Flocks of the Patriarchs:
Starting at 8th level, you can cast the “Wedding” ceremony spell on an Aurist up to a number of times equal to the man's Wisdom modifier, bonding a different person every time. The effect remains for that specific partner (as long as the human is within range) until either partner is deceased.

Motivation of Zion:
Starting at 17th level, you may cast one spell of 3rd level or lower that buffs or debuffs a target that requires concentration. This spell does not require concentration for its duration and does not use a spell slot.

Immaculate Conception
4th level conjuration
Casting Time: 1 action
Range: Touch
Components: V,S,M (fine linen swaddling worth at least 10 gp)
Duration: Special

You touch a willing female humanoid or female beast. They are instantly impregnated with a fetus appropriate to their race, ethnicity, or species that is halfway through its normal gestation cycle. Flip a coin. On a heads, the fetus is female. On a tails, it is male. The fetus is healthy, and is born at the appropriate time. 

If the female creature is unwilling, the spell fails. If cast on a male humanoid or beast, willing or unwilling, the male must make a Constitution saving throw against your spell DC. On a failure, they are incapacitated for 1 minute. On a success, they are stunned for 1 turn. 

Aurist children have several paths ahead of them because their role inside the flock isn't predetermined by their biological sex. When children turn 12, and become young men and women, they choose between 6 roles: the matriarch, the patriarch, the wife, the husband, the missionary, and the priest.

Matriarchs are women who dress in what we would think of men's clothes, wear false beards, smoke fine tobacco in grossly enlarged pipes, stamp around in boots polished to a deep, abyssal shine, and guide their husbands and children. 

Patriarchs perform the exact same role as matriarchs: namely overseeing farming logistics, trade manifests, negotiating caravan contracts, voting in the colony council, arguing over the finest ways to age whiskey, comparing minutely the various qualities of different plugs of tobacky, and acting as jurors, among other various duties and responsibilities. They are males.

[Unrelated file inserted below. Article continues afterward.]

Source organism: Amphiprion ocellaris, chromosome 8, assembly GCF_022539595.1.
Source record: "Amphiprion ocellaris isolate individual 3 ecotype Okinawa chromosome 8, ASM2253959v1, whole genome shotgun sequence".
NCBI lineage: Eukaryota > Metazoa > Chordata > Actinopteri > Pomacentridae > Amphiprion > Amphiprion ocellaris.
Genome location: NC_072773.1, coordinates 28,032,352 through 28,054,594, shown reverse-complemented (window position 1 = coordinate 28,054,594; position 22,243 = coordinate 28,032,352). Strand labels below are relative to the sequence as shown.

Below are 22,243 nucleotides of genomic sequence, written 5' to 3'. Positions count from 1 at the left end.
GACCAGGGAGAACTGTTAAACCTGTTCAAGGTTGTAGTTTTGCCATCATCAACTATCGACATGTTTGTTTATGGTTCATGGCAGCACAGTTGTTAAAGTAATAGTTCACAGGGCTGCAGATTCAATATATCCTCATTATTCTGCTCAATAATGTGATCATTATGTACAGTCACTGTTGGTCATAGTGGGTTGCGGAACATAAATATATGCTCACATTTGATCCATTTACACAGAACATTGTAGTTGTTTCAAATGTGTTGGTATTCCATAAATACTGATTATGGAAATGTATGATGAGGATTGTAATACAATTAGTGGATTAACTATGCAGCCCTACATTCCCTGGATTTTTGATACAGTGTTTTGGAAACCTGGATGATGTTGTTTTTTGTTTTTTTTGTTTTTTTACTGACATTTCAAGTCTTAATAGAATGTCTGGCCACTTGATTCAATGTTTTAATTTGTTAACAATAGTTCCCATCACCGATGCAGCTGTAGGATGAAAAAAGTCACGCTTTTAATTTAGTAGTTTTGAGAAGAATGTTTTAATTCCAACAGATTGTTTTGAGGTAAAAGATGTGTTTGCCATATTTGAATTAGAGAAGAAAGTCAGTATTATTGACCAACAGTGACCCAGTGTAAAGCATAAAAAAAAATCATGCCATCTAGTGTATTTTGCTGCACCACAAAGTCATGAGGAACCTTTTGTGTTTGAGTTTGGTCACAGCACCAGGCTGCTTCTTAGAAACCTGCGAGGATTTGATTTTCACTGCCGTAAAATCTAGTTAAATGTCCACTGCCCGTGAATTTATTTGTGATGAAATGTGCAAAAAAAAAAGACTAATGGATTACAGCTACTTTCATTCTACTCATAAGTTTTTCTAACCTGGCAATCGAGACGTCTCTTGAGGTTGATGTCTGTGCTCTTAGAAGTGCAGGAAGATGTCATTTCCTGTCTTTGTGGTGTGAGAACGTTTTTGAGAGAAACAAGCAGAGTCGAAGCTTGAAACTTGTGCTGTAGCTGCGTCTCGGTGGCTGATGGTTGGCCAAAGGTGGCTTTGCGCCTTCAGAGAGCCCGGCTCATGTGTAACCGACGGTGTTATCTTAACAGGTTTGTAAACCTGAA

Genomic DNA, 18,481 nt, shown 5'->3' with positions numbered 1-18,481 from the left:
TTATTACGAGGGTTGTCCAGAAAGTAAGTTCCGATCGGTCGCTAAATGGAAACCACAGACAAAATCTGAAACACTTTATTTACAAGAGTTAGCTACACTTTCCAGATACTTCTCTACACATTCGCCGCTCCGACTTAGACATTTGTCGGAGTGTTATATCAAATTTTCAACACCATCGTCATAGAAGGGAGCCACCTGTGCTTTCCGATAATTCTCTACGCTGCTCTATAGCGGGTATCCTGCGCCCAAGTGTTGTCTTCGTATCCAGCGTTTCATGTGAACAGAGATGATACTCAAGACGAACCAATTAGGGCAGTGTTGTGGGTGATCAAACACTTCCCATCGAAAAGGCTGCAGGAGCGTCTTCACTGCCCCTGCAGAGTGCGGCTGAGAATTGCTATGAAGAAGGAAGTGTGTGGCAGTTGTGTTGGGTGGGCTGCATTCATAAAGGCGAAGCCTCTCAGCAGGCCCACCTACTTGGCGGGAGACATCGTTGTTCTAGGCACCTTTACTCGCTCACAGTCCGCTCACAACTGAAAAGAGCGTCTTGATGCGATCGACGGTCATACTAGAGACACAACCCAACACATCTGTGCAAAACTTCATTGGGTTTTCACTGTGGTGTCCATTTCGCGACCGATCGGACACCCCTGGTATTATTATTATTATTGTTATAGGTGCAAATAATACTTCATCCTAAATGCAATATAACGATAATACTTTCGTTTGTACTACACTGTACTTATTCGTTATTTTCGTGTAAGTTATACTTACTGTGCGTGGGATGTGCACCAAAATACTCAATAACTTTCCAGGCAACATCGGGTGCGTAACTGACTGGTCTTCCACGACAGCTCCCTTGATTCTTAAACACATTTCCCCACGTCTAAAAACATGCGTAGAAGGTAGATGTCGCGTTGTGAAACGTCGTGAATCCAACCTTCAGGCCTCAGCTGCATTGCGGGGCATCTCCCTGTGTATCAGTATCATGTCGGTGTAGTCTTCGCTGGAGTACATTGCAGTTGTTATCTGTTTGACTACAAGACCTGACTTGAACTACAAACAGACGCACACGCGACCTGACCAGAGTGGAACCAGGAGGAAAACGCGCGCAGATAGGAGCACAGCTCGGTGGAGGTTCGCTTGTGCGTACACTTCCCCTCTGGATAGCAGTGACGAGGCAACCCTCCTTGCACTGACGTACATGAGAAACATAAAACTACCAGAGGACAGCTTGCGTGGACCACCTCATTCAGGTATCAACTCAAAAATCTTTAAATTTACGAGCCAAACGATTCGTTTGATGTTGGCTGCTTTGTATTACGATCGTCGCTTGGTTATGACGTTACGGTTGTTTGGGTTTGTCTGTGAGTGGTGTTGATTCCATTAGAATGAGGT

The wives are females who take care of food preparation and childrearing, staff the various shops in each colony, and dutifully attend to the crafts needed to keep a colony running: smithing, breeding, farming, brewing, and other sundry pastimes.

The husbands are males in women's clothes who perform the same roles as wives, keeping their faces scrupulously shaven, powdered, and their hair long (or wigs long, depending on their age).

Missionaries are those brave souls who push the boundaries of the known and owned world to find property to found new colonies on. They are traders, dressing in the glistening golden paraphernalia of the stereotypical Aurist, quaffing much, making merry, laughing, haranguing, and beating a path to the door of every rube and unknown element in Requiem, seeking every advantage. 

If the matriarchs and patriarchs are the lub-dubbing hearts of every flock and colony, then the priests are the gossamer souls. They keep the confidence of every Aurist in their pillowy cotton robes, and when called upon to pass sentence upon their fellow Aurists for crimes against the colony or outsiders, act as judges, gaolers, and executioners. They can be either male or female, but all priests shave their heads, and may not take a husband or wife. They renounce all familial ties during their shrivening at 18.

Matriarchs and patriarchs may take as many husbands or wives as they wish, though 6 is a normal number. Wives and husbands married to the same matriarch/patriarch may have intimate relations with each other but not with other wives and husbands or matriarchs/patriarchs. 

Every child born within a nuclear Aurist family is born of either a husband or a wife, regardless of biological sex. When matriarchs become pregnant, they designate a husband or wife as the mother of the child to the entire community. This husband or wife is required to wear a special girdle to carry their child. 

In a similar vein, when a child is born of a matriarch, the husband or wife carrying the child emulates the process of birth, generally by being louder than the matriarch. 

The process of regrowth after the demon wars has been steady. That's not much comfort in the face of staggering losses in the wars (upwards of 70%) so the Aurists are pushing boundaries again, angering the tribes of the Comancheria and piquing the attention of the Altepetl's inquisitors in the process. 

The Seven Heavens have long, bitter memories of their near-dominance, and they dream of tamed plains, subjugated savages, and the inevitable march of Christendom. 

They will accomplish these things with a dull, booted tread, as they did before. Long live Lord Lucifer. Long live Prophet Gabriel. Long live Michael, the Iron-Shod Angel. Blessed be those who strike down the enemies of the Lord.